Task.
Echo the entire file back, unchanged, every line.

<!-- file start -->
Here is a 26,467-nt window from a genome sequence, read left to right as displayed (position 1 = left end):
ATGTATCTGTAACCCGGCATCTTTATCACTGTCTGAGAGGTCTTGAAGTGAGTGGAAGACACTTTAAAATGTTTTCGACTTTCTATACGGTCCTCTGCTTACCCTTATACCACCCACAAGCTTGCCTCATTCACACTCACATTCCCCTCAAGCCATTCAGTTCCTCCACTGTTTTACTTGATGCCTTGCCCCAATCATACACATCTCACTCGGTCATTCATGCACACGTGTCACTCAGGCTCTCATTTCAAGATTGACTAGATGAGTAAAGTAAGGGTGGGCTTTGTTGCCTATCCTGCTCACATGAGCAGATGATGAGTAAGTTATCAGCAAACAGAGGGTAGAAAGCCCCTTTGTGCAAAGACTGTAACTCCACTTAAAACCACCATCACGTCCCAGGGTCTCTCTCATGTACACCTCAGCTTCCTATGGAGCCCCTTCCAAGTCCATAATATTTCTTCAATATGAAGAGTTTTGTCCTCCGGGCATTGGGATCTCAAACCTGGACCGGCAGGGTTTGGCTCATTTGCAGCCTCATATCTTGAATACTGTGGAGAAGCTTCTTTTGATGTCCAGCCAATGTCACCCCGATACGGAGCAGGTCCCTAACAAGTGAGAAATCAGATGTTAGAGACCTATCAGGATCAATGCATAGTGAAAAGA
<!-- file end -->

Here is a 26,467-nt window from a genome sequence, read left to right as displayed (position 1 = left end):
ATGTATCTGTAACCCGGCATCTTTATCACTGTCTGAGAGGTCTTGAAGTGAGTGGAAGACACTTTAAAATGTTTTCGACTTTCTATACGGTCCTCTGCTTACCCTTATACCACCCACAAGCTTGCCTCATTCACACTCACATTCCCCTCAAGCCATTCAGTTCCTCCACTGTTTTACTTGATGCCTTGCCCCAATCATACACATCTCACTCGGTCATTCATGCACACGTGTCACTCAGGCTCTCATTTCAAGATTGACTAGATGAGTAAAGTAAGGGTGGGCTTTGTTGCCTATCCTGCTCACATGAGCAGATGATGAGTAAGTTATCAGCAAACAGAGGGTAGAAAGCCCCTTTGTGCAAAGACTGTAACTCCACTTAAAACCACCATCACGTCCCAGGGTCTCTCTCATGTACACCTCAGCTTCCTATGGAGCCCCTTCCAAGTCCATAATATTTCTTCAATATGAAGAGTTTTGTCCTCCGGGCATTGGGATCTCAAACCTGGACCGGCAGGGTTTGGCTCATTTGCAGCCTCATATCTTGAATACTGTGGAGAAGCTTCTTTTGATGTCCAGCCAATGTCACCCCGATACGGAGCAGGTCCCTAACAAGTGAGAAATCAGATGTTAGAGACCTATCAGGATCAATGCATAGTGAAAAGA